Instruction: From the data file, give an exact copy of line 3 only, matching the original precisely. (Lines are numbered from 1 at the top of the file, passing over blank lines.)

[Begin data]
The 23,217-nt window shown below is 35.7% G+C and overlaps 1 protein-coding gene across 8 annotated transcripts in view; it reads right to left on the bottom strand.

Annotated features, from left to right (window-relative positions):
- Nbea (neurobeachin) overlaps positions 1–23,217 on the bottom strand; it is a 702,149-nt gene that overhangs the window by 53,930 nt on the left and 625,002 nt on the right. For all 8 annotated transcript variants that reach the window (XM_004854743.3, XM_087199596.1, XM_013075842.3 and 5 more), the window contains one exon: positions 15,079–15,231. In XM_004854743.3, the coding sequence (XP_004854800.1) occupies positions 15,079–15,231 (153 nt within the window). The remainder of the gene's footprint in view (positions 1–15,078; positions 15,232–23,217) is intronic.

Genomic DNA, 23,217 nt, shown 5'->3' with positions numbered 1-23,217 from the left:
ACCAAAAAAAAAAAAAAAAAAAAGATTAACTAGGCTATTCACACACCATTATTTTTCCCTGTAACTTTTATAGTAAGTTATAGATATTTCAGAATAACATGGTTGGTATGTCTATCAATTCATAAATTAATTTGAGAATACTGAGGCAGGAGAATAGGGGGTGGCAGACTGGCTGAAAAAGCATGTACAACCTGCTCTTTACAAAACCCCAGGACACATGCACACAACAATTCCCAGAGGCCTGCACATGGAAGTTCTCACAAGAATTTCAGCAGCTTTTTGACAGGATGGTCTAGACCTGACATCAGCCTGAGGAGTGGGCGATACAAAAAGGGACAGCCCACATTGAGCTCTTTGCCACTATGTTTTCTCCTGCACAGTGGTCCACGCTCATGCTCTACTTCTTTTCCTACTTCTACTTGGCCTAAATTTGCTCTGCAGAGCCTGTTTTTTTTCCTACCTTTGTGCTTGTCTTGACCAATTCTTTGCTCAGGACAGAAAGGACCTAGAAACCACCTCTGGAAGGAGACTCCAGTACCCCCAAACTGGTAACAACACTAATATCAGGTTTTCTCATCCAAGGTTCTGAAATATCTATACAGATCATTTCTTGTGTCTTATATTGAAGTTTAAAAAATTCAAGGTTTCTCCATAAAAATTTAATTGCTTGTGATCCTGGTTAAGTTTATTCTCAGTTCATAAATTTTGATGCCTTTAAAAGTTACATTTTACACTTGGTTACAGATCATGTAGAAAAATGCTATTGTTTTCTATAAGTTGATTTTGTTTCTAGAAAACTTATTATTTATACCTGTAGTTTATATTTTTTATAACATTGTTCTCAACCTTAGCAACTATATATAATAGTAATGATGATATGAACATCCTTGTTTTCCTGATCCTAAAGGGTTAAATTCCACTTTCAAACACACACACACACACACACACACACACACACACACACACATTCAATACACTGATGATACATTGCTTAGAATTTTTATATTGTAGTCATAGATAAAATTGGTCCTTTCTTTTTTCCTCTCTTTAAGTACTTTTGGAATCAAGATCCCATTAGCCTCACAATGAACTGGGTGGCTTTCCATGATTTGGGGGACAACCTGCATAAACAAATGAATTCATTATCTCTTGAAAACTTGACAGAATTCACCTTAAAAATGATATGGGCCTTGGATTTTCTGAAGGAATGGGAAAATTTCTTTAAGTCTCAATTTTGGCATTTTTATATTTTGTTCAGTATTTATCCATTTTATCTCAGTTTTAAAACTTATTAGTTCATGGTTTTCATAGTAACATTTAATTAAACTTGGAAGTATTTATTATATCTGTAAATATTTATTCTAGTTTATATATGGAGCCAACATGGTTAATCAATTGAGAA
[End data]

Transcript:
- Nbea (neurobeachin) overlaps positions 1–23,217 on the bottom strand; it is a 702,149-nt gene that overhangs the window by 53,930 nt on the left and 625,002 nt on the right. For all 8 annotated transcript variants that reach the window (XM_004854743.3, XM_087199596.1, XM_013075842.3 and 5 more), the window contains one exon: positions 15,079–15,231. In XM_004854743.3, the coding sequence (XP_004854800.1) occupies positions 15,079–15,231 (153 nt within the window). The remainder of the gene's footprint in view (positions 1–15,078; positions 15,232–23,217) is intronic.